1/23/11 - 1/30/11

1/30/11 - 2/6/11

2/6/11 - 2/13/11

2/13/11 - 2/20/11

2/20/11 - 2/27/11

2/27/11 - 3/6/11

3/6/11 - 3/13/11

3/13/11 - 3/20/11

3/20/11 - 3/27/11

3/27/11 - 4/3/11

4/3/11 - 4/10/11

4/10/11 - 4/17/11

4/17/11 - 4/24/11

4/24/11 - 5/1/11

5/1/11 - 5/8/11

5/8/11 - 5/15/11

5/15/11 - 5/22/11

5/22/11 - 5/29/11

5/29/11 - 6/5/11

6/5/11 - 6/12/11

6/12/11 - 6/19/11

6/19/11 - 6/26/11

6/26/11 - 7/3/11

7/3/11 - 7/10/11

7/10/11 - 7/17/11

7/17/11 - 7/24/11

7/24/11 - 7/31/11

7/31/11 - 8/7/11

8/7/11 - 8/14/11

8/14/11 - 8/21/11

8/21/11 - 8/28/11

8/28/11 - 9/4/11

9/4/11 - 9/11/11

9/11/11 - 9/18/11

9/18/11 - 9/25/11

9/25/11 - 10/2/11

10/2/11 - 10/9/11

10/9/11 - 10/16/11

10/16/11 - 10/23/11

10/23/11 - 10/30/11

10/30/11 - 11/6/11

11/6/11 - 11/13/11

11/13/11 - 11/20/11

11/20/11 - 11/27/11

11/27/11 - 12/4/11

12/4/11 - 12/11/11

12/11/11 - 12/18/11

12/18/11 - 12/25/11

12/25/11 - 1/1/12

1/1/12 - 1/8/12

1/8/12 - 1/15/12

1/15/12 - 1/22/12

1/22/12 - 1/29/12

1/29/12 - 2/5/12

2/5/12 - 2/12/12

2/12/12 - 2/19/12

2/19/12 - 2/26/12

2/26/12 - 3/4/12

3/4/12 - 3/11/12

3/11/12 - 3/18/12

3/18/12 - 3/25/12

3/25/12 - 4/1/12

4/1/12 - 4/8/12

4/8/12 - 4/15/12

4/15/12 - 4/22/12

4/22/12 - 4/29/12

4/29/12 - 5/6/12

5/6/12 - 5/13/12

5/13/12 - 5/20/12

5/20/12 - 5/27/12

5/27/12 - 6/3/12

6/3/12 - 6/10/12

6/10/12 - 6/17/12

6/17/12 - 6/24/12

6/24/12 - 7/1/12

7/1/12 - 7/8/12

7/8/12 - 7/15/12

7/15/12 - 7/22/12

7/22/12 - 7/29/12

7/29/12 - 8/5/12

8/5/12 - 8/12/12

8/12/12 - 8/19/12

8/19/12 - 8/26/12

8/26/12 - 9/2/12

9/2/12 - 9/9/12

9/9/12 - 9/16/12

9/16/12 - 9/23/12

9/23/12 - 9/30/12

9/30/12 - 10/7/12

10/7/12 - 10/14/12

10/14/12 - 10/21/12

10/21/12 - 10/28/12

10/28/12 - 11/4/12

11/4/12 - 11/11/12

11/11/12 - 11/18/12

11/18/12 - 11/25/12

11/25/12 - 12/2/12

12/2/12 - 12/9/12

12/9/12 - 12/16/12

12/16/12 - 12/23/12

12/23/12 - 12/30/12

12/30/12 - 1/6/13

1/6/13 - 1/13/13

1/13/13 - 1/20/13

1/20/13 - 1/27/13

1/27/13 - 2/3/13

2/3/13 - 2/10/13

2/10/13 - 2/17/13

2/17/13 - 2/24/13

2/24/13 - 3/3/13

3/3/13 - 3/10/13

3/10/13 - 3/17/13

3/17/13 - 3/24/13

3/24/13 - 3/31/13

3/31/13 - 4/7/13

4/7/13 - 4/14/13

4/14/13 - 4/21/13

4/21/13 - 4/28/13

4/28/13 - 5/5/13

5/5/13 - 5/12/13

5/12/13 - 5/19/13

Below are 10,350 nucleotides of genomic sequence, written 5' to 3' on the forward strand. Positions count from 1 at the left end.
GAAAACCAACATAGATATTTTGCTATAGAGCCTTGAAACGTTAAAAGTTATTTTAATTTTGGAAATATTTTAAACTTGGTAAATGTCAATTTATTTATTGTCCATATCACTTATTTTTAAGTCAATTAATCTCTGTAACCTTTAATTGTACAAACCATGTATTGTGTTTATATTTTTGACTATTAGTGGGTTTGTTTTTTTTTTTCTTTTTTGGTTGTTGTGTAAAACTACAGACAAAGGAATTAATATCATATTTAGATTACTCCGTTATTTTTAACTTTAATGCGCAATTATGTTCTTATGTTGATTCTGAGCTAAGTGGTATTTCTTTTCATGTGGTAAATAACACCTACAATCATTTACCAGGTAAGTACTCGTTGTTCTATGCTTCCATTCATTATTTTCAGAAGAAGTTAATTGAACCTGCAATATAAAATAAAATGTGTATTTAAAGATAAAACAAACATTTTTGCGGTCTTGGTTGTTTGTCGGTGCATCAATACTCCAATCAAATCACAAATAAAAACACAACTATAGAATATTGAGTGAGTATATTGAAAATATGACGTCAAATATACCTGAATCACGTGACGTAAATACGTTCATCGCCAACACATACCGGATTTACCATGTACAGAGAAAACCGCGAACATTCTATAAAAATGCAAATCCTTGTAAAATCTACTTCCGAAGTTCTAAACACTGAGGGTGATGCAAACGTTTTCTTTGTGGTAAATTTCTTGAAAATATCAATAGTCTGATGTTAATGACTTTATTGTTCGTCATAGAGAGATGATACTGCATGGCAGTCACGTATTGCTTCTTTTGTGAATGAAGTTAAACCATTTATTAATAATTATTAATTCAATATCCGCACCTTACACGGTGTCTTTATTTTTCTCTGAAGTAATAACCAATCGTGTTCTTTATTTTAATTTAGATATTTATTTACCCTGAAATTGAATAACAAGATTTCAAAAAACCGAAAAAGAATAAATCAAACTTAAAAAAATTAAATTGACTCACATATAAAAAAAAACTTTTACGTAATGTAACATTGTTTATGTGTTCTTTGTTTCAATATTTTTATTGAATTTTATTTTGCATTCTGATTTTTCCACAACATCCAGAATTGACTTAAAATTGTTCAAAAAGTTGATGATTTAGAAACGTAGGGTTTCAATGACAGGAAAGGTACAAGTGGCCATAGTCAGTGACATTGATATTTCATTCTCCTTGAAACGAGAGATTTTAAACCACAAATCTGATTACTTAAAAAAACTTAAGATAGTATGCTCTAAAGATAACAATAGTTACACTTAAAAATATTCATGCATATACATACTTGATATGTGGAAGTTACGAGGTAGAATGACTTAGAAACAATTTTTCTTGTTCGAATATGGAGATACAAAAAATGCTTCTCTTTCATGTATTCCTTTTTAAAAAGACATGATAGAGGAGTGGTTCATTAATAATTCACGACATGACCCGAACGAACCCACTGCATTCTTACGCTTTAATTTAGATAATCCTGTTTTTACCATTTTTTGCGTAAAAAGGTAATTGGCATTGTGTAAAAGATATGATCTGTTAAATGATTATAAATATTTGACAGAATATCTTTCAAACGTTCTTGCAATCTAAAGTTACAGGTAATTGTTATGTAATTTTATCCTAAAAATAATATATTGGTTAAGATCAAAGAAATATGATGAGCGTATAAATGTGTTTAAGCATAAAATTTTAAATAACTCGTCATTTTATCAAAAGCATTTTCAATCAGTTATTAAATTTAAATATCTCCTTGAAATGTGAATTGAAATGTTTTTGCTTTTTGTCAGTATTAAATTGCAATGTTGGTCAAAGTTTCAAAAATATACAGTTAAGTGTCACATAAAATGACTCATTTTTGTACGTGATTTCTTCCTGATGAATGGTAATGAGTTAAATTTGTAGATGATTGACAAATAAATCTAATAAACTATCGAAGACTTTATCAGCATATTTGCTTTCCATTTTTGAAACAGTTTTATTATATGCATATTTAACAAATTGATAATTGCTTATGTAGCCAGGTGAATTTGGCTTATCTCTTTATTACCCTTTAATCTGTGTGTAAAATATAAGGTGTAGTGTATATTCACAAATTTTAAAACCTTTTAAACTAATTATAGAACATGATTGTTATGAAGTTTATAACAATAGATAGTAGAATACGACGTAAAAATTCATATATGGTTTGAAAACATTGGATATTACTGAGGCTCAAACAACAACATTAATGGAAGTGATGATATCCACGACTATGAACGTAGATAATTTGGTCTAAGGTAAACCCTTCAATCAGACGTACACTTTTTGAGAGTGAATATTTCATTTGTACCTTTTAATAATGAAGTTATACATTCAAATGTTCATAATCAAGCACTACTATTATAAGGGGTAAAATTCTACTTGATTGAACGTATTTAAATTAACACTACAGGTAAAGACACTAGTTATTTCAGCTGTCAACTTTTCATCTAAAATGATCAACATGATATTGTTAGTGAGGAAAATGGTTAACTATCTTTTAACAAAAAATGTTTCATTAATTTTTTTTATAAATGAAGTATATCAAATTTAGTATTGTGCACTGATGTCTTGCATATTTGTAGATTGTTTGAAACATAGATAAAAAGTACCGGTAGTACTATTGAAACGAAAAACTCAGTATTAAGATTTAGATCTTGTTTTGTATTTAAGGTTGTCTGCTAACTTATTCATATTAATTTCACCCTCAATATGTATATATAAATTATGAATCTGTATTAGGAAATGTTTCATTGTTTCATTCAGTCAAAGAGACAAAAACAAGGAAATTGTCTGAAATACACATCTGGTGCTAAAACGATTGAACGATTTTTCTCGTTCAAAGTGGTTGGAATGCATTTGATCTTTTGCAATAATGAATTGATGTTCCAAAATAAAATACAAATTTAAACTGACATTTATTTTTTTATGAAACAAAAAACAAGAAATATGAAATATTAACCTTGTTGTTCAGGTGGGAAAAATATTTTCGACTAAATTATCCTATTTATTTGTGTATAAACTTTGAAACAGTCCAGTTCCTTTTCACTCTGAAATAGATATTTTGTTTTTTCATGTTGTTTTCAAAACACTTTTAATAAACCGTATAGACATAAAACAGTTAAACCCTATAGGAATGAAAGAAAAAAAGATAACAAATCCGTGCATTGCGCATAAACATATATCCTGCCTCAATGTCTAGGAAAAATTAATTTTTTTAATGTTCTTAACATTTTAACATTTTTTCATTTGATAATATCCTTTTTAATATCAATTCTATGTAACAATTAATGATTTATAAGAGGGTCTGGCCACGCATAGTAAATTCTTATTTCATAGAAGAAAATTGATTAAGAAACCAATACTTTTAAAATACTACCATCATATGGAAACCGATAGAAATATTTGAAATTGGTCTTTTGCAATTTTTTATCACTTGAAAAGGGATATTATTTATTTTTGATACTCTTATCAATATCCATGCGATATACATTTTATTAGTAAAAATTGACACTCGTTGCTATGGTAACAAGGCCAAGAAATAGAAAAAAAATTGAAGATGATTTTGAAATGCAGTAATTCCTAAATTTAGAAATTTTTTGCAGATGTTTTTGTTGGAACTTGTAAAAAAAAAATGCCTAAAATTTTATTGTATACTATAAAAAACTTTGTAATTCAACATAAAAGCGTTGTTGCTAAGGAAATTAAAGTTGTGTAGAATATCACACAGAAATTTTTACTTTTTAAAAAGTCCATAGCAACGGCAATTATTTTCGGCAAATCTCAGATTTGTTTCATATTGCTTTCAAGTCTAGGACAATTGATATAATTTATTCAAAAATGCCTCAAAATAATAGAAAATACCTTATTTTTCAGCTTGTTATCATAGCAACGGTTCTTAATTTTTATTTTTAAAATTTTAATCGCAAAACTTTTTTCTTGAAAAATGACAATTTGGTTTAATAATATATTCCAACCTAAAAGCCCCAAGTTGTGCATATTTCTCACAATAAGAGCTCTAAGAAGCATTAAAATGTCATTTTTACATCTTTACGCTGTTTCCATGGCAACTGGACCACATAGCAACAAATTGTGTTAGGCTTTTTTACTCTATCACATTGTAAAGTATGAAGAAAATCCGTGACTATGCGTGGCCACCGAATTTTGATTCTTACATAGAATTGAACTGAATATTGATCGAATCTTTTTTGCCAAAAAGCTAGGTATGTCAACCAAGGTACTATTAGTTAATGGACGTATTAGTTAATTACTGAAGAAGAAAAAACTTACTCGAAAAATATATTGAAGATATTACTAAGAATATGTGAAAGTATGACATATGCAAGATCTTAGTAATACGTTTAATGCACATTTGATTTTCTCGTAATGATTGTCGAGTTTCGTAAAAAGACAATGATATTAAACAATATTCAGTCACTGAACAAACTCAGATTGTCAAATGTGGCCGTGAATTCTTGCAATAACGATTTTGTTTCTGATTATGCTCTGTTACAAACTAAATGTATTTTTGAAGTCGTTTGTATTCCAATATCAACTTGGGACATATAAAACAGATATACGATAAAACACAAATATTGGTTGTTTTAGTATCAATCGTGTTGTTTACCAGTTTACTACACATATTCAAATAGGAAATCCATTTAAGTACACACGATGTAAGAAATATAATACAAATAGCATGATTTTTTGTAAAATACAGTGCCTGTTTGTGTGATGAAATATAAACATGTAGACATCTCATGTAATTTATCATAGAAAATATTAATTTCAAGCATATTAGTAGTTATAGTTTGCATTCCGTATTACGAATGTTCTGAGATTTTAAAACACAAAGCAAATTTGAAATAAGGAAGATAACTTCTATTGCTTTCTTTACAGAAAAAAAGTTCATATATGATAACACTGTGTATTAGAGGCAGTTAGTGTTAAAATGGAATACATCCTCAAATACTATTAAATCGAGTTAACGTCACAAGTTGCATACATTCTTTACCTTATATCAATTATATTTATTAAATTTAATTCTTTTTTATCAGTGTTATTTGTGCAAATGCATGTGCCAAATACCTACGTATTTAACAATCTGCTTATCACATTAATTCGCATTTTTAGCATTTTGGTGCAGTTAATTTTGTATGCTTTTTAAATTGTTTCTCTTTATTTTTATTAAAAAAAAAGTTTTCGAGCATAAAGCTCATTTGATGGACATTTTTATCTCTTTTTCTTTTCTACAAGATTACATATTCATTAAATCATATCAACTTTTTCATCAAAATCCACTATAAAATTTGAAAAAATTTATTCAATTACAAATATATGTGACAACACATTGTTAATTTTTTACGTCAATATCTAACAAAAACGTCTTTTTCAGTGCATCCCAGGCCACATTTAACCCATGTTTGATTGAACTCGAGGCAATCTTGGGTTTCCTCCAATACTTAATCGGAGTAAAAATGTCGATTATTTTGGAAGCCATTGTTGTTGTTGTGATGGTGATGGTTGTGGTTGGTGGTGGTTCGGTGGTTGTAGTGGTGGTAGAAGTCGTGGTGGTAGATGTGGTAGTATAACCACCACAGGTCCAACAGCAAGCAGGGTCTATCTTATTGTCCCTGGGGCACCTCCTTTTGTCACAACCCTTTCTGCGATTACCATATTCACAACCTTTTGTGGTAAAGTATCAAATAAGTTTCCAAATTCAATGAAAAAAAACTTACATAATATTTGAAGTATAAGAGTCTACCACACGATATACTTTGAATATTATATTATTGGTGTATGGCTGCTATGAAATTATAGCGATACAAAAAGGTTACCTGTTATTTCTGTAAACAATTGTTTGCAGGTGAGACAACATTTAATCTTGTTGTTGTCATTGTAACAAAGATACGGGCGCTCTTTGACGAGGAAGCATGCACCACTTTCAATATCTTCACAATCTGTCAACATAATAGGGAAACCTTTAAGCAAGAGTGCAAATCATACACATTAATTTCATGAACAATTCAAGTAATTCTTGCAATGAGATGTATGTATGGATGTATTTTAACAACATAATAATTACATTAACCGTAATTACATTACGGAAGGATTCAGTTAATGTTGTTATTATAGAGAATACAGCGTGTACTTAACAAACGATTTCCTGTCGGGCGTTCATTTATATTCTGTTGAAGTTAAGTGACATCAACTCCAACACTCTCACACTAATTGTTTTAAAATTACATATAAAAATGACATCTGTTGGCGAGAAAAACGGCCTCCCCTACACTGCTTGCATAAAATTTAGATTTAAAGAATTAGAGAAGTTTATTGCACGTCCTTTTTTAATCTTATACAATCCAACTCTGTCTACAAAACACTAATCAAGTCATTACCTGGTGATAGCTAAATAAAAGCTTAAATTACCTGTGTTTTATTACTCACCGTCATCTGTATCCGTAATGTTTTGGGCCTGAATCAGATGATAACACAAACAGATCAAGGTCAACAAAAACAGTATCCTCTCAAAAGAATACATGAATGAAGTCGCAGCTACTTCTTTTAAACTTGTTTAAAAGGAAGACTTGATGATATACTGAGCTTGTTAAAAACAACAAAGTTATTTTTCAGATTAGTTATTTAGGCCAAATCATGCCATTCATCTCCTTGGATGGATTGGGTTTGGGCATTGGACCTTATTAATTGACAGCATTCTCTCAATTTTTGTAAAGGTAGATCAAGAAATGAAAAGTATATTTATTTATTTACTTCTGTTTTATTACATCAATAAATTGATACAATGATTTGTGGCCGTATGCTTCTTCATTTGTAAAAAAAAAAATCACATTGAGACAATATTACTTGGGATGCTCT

5/19/13 - 5/26/13

5/26/13 - 6/2/13

6/2/13 - 6/9/13

6/9/13 - 6/16/13

6/16/13 - 6/23/13

6/23/13 - 6/30/13

6/30/13 - 7/7/13

7/7/13 - 7/14/13

7/14/13 - 7/21/13

7/21/13 - 7/28/13

7/28/13 - 8/4/13

8/4/13 - 8/11/13

8/11/13 - 8/18/13

8/18/13 - 8/25/13

8/25/13 - 9/1/13

9/1/13 - 9/8/13

9/8/13 - 9/15/13

9/15/13 - 9/22/13

9/22/13 - 9/29/13

9/29/13 - 10/6/13

10/6/13 - 10/13/13

10/13/13 - 10/20/13

10/20/13 - 10/27/13

10/27/13 - 11/3/13

11/3/13 - 11/10/13

11/10/13 - 11/17/13

11/17/13 - 11/24/13

11/24/13 - 12/1/13

12/1/13 - 12/8/13

12/8/13 - 12/15/13

12/15/13 - 12/22/13

12/22/13 - 12/29/13

12/29/13 - 1/5/14

1/5/14 - 1/12/14

1/12/14 - 1/19/14

1/19/14 - 1/26/14

1/26/14 - 2/2/14

2/2/14 - 2/9/14

2/9/14 - 2/16/14

2/16/14 - 2/23/14

2/23/14 - 3/2/14

3/2/14 - 3/9/14

3/9/14 - 3/16/14

3/16/14 - 3/23/14

3/23/14 - 3/30/14

3/30/14 - 4/6/14

4/6/14 - 4/13/14

4/13/14 - 4/20/14

4/20/14 - 4/27/14

4/27/14 - 5/4/14

5/4/14 - 5/11/14

5/11/14 - 5/18/14

5/18/14 - 5/25/14

5/25/14 - 6/1/14

6/1/14 - 6/8/14

6/8/14 - 6/15/14

6/15/14 - 6/22/14

6/22/14 - 6/29/14

6/29/14 - 7/6/14

7/6/14 - 7/13/14

7/13/14 - 7/20/14

7/20/14 - 7/27/14

7/27/14 - 8/3/14

8/3/14 - 8/10/14

8/10/14 - 8/17/14

8/17/14 - 8/24/14

8/24/14 - 8/31/14

8/31/14 - 9/7/14

9/7/14 - 9/14/14

9/14/14 - 9/21/14

9/21/14 - 9/28/14

9/28/14 - 10/5/14

10/5/14 - 10/12/14

10/12/14 - 10/19/14

10/19/14 - 10/26/14

10/26/14 - 11/2/14

11/2/14 - 11/9/14

11/9/14 - 11/16/14

11/16/14 - 11/23/14

11/23/14 - 11/30/14

11/30/14 - 12/7/14

12/7/14 - 12/14/14

12/14/14 - 12/21/14

12/21/14 - 12/28/14

12/28/14 - 1/4/15

1/4/15 - 1/11/15

1/11/15 - 1/18/15

1/18/15 - 1/25/15

1/25/15 - 2/1/15

2/1/15 - 2/8/15

2/8/15 - 2/15/15

2/15/15 - 2/22/15

2/22/15 - 3/1/15

3/1/15 - 3/8/15

3/8/15 - 3/15/15

3/15/15 - 3/22/15

3/22/15 - 3/29/15

3/29/15 - 4/5/15

4/5/15 - 4/12/15

4/12/15 - 4/19/15

4/19/15 - 4/26/15

4/26/15 - 5/3/15

5/3/15 - 5/10/15

5/10/15 - 5/17/15

5/17/15 - 5/24/15

5/24/15 - 5/31/15

5/31/15 - 6/7/15

6/7/15 - 6/14/15

6/14/15 - 6/21/15

6/21/15 - 6/28/15

6/28/15 - 7/5/15

7/5/15 - 7/12/15

7/12/15 - 7/19/15

7/19/15 - 7/26/15

7/26/15 - 8/2/15

8/2/15 - 8/9/15

8/9/15 - 8/16/15

8/16/15 - 8/23/15

8/23/15 - 8/30/15

8/30/15 - 9/6/15

9/6/15 - 9/13/15

9/13/15 - 9/20/15

9/20/15 - 9/27/15

9/27/15 - 10/4/15

10/4/15 - 10/11/15

10/18/15 - 10/25/15